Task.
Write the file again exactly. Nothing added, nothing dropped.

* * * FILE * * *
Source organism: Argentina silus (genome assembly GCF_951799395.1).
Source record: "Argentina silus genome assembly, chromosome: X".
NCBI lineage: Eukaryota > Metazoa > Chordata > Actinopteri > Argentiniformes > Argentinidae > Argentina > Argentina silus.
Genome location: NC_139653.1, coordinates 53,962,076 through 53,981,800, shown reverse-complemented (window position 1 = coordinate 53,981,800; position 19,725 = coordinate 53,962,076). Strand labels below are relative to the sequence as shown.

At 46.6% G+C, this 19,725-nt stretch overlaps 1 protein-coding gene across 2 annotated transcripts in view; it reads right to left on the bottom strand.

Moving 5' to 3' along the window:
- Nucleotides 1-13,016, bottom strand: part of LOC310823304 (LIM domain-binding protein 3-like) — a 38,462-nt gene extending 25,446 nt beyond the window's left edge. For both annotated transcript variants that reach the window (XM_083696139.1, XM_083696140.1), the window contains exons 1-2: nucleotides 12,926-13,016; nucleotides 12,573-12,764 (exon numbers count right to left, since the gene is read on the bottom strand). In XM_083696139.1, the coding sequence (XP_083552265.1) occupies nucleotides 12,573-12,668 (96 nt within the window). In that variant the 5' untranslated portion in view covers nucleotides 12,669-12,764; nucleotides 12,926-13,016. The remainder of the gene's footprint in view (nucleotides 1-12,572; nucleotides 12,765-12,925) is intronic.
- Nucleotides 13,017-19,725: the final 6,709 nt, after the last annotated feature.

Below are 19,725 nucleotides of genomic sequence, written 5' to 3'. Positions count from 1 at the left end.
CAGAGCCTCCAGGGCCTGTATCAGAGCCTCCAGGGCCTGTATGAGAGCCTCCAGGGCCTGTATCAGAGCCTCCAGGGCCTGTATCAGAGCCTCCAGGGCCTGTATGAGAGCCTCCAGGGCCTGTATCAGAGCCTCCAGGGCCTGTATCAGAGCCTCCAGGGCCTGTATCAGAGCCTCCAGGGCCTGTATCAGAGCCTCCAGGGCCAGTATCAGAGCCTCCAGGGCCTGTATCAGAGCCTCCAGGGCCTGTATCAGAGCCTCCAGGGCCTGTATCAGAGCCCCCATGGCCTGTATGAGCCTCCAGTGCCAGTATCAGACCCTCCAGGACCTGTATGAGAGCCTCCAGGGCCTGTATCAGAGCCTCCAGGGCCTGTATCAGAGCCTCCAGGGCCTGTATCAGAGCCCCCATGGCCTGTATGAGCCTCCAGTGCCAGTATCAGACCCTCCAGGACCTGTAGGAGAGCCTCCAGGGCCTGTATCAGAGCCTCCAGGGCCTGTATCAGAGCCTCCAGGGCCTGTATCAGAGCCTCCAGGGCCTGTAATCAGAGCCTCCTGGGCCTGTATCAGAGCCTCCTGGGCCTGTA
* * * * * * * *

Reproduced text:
Source organism: Argentina silus (genome assembly GCF_951799395.1).
Source record: "Argentina silus genome assembly, chromosome: X".
NCBI lineage: Eukaryota > Metazoa > Chordata > Actinopteri > Argentiniformes > Argentinidae > Argentina > Argentina silus.
Genome location: NC_139653.1, coordinates 53,962,076 through 53,981,800, shown reverse-complemented (window position 1 = coordinate 53,981,800; position 19,725 = coordinate 53,962,076). Strand labels below are relative to the sequence as shown.

At 46.6% G+C, this 19,725-nt stretch overlaps 1 protein-coding gene across 2 annotated transcripts in view; it reads right to left on the bottom strand.

Moving 5' to 3' along the window:
- Nucleotides 1-13,016, bottom strand: part of LOC310823304 (LIM domain-binding protein 3-like) — a 38,462-nt gene extending 25,446 nt beyond the window's left edge. For both annotated transcript variants that reach the window (XM_083696139.1, XM_083696140.1), the window contains exons 1-2: nucleotides 12,926-13,016; nucleotides 12,573-12,764 (exon numbers count right to left, since the gene is read on the bottom strand). In XM_083696139.1, the coding sequence (XP_083552265.1) occupies nucleotides 12,573-12,668 (96 nt within the window). In that variant the 5' untranslated portion in view covers nucleotides 12,669-12,764; nucleotides 12,926-13,016. The remainder of the gene's footprint in view (nucleotides 1-12,572; nucleotides 12,765-12,925) is intronic.
- Nucleotides 13,017-19,725: the final 6,709 nt, after the last annotated feature.

Below are 19,725 nucleotides of genomic sequence, written 5' to 3'. Positions count from 1 at the left end.
CAGAGCCTCCAGGGCCTGTATCAGAGCCTCCAGGGCCTGTATGAGAGCCTCCAGGGCCTGTATCAGAGCCTCCAGGGCCTGTATCAGAGCCTCCAGGGCCTGTATGAGAGCCTCCAGGGCCTGTATCAGAGCCTCCAGGGCCTGTATCAGAGCCTCCAGGGCCTGTATCAGAGCCTCCAGGGCCTGTATCAGAGCCTCCAGGGCCAGTATCAGAGCCTCCAGGGCCTGTATCAGAGCCTCCAGGGCCTGTATCAGAGCCTCCAGGGCCTGTATCAGAGCCCCCATGGCCTGTATGAGCCTCCAGTGCCAGTATCAGACCCTCCAGGACCTGTATGAGAGCCTCCAGGGCCTGTATCAGAGCCTCCAGGGCCTGTATCAGAGCCTCCAGGGCCTGTATCAGAGCCCCCATGGCCTGTATGAGCCTCCAGTGCCAGTATCAGACCCTCCAGGACCTGTAGGAGAGCCTCCAGGGCCTGTATCAGAGCCTCCAGGGCCTGTATCAGAGCCTCCAGGGCCTGTATCAGAGCCTCCAGGGCCTGTAATCAGAGCCTCCTGGGCCTGTATCAGAGCCTCCTGGGCCTGTA